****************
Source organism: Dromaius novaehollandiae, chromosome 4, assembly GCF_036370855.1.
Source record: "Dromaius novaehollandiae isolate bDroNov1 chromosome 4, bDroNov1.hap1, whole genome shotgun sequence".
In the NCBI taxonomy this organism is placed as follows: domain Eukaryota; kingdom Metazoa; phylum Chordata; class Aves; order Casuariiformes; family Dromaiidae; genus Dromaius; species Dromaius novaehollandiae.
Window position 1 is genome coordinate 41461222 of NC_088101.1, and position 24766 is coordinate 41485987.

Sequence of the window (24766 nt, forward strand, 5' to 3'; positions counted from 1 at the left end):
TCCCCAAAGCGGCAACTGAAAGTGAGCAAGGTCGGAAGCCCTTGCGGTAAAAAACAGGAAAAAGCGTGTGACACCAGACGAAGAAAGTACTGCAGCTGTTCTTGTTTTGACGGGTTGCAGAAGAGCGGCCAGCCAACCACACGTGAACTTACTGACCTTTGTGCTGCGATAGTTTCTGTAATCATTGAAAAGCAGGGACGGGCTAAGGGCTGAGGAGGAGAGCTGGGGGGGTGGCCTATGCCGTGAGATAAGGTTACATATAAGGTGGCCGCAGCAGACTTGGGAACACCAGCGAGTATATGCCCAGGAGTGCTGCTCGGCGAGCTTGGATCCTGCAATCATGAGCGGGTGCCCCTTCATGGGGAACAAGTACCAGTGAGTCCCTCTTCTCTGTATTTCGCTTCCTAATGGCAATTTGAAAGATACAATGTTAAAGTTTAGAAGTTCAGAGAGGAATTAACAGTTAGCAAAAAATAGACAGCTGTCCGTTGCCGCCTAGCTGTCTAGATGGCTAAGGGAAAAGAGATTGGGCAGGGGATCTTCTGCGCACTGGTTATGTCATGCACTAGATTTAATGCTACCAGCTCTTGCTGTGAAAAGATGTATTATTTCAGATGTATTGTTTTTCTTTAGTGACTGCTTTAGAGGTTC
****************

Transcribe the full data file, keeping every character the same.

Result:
Source organism: Dromaius novaehollandiae, chromosome 4, assembly GCF_036370855.1.
Source record: "Dromaius novaehollandiae isolate bDroNov1 chromosome 4, bDroNov1.hap1, whole genome shotgun sequence".
In the NCBI taxonomy this organism is placed as follows: domain Eukaryota; kingdom Metazoa; phylum Chordata; class Aves; order Casuariiformes; family Dromaiidae; genus Dromaius; species Dromaius novaehollandiae.
Window position 1 is genome coordinate 41461222 of NC_088101.1, and position 24766 is coordinate 41485987.

Sequence of the window (24766 nt, forward strand, 5' to 3'; positions counted from 1 at the left end):
TCCCCAAAGCGGCAACTGAAAGTGAGCAAGGTCGGAAGCCCTTGCGGTAAAAAACAGGAAAAAGCGTGTGACACCAGACGAAGAAAGTACTGCAGCTGTTCTTGTTTTGACGGGTTGCAGAAGAGCGGCCAGCCAACCACACGTGAACTTACTGACCTTTGTGCTGCGATAGTTTCTGTAATCATTGAAAAGCAGGGACGGGCTAAGGGCTGAGGAGGAGAGCTGGGGGGGTGGCCTATGCCGTGAGATAAGGTTACATATAAGGTGGCCGCAGCAGACTTGGGAACACCAGCGAGTATATGCCCAGGAGTGCTGCTCGGCGAGCTTGGATCCTGCAATCATGAGCGGGTGCCCCTTCATGGGGAACAAGTACCAGTGAGTCCCTCTTCTCTGTATTTCGCTTCCTAATGGCAATTTGAAAGATACAATGTTAAAGTTTAGAAGTTCAGAGAGGAATTAACAGTTAGCAAAAAATAGACAGCTGTCCGTTGCCGCCTAGCTGTCTAGATGGCTAAGGGAAAAGAGATTGGGCAGGGGATCTTCTGCGCACTGGTTATGTCATGCACTAGATTTAATGCTACCAGCTCTTGCTGTGAAAAGATGTATTATTTCAGATGTATTGTTTTTCTTTAGTGACTGCTTTAGAGGTTC